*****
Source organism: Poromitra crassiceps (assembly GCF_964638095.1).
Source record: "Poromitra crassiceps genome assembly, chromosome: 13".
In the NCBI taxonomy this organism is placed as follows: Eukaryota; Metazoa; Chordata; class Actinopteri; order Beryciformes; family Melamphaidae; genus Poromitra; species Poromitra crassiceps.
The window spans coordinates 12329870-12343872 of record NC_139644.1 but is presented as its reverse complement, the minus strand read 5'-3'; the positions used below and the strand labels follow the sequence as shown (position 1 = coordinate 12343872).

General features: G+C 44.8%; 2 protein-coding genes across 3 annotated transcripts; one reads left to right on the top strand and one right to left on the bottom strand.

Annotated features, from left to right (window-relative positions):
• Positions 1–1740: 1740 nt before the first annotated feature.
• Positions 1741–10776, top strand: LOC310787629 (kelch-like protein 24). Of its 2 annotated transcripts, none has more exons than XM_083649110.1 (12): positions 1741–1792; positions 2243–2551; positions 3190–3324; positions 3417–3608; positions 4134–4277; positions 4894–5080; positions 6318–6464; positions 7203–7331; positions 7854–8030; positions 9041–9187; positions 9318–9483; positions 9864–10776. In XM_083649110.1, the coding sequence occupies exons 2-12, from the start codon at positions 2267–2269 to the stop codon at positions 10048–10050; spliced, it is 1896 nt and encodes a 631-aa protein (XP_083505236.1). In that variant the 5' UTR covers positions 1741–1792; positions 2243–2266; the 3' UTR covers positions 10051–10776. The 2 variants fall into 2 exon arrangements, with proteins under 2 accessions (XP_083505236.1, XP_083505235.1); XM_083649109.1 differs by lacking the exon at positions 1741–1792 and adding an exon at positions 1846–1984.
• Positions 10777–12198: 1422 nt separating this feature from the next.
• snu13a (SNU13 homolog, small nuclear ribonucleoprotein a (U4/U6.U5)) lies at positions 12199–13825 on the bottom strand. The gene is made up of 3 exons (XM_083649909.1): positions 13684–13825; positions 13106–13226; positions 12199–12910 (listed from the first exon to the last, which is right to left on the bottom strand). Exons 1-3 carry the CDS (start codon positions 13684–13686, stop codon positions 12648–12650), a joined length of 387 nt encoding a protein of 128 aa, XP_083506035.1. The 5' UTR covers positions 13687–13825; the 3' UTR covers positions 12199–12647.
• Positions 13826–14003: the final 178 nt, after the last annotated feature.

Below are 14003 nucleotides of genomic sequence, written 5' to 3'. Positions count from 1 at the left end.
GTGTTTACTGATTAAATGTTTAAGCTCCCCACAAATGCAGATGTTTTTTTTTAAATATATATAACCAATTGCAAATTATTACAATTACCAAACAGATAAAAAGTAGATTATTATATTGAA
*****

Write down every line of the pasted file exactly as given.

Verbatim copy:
Source organism: Poromitra crassiceps (assembly GCF_964638095.1).
Source record: "Poromitra crassiceps genome assembly, chromosome: 13".
In the NCBI taxonomy this organism is placed as follows: Eukaryota; Metazoa; Chordata; class Actinopteri; order Beryciformes; family Melamphaidae; genus Poromitra; species Poromitra crassiceps.
The window spans coordinates 12329870-12343872 of record NC_139644.1 but is presented as its reverse complement, the minus strand read 5'-3'; the positions used below and the strand labels follow the sequence as shown (position 1 = coordinate 12343872).

General features: G+C 44.8%; 2 protein-coding genes across 3 annotated transcripts; one reads left to right on the top strand and one right to left on the bottom strand.

Annotated features, from left to right (window-relative positions):
• Positions 1–1740: 1740 nt before the first annotated feature.
• Positions 1741–10776, top strand: LOC310787629 (kelch-like protein 24). Of its 2 annotated transcripts, none has more exons than XM_083649110.1 (12): positions 1741–1792; positions 2243–2551; positions 3190–3324; positions 3417–3608; positions 4134–4277; positions 4894–5080; positions 6318–6464; positions 7203–7331; positions 7854–8030; positions 9041–9187; positions 9318–9483; positions 9864–10776. In XM_083649110.1, the coding sequence occupies exons 2-12, from the start codon at positions 2267–2269 to the stop codon at positions 10048–10050; spliced, it is 1896 nt and encodes a 631-aa protein (XP_083505236.1). In that variant the 5' UTR covers positions 1741–1792; positions 2243–2266; the 3' UTR covers positions 10051–10776. The 2 variants fall into 2 exon arrangements, with proteins under 2 accessions (XP_083505236.1, XP_083505235.1); XM_083649109.1 differs by lacking the exon at positions 1741–1792 and adding an exon at positions 1846–1984.
• Positions 10777–12198: 1422 nt separating this feature from the next.
• snu13a (SNU13 homolog, small nuclear ribonucleoprotein a (U4/U6.U5)) lies at positions 12199–13825 on the bottom strand. The gene is made up of 3 exons (XM_083649909.1): positions 13684–13825; positions 13106–13226; positions 12199–12910 (listed from the first exon to the last, which is right to left on the bottom strand). Exons 1-3 carry the CDS (start codon positions 13684–13686, stop codon positions 12648–12650), a joined length of 387 nt encoding a protein of 128 aa, XP_083506035.1. The 5' UTR covers positions 13687–13825; the 3' UTR covers positions 12199–12647.
• Positions 13826–14003: the final 178 nt, after the last annotated feature.

Below are 14003 nucleotides of genomic sequence, written 5' to 3'. Positions count from 1 at the left end.
GTGTTTACTGATTAAATGTTTAAGCTCCCCACAAATGCAGATGTTTTTTTTTAAATATATATAACCAATTGCAAATTATTACAATTACCAAACAGATAAAAAGTAGATTATTATATTGAA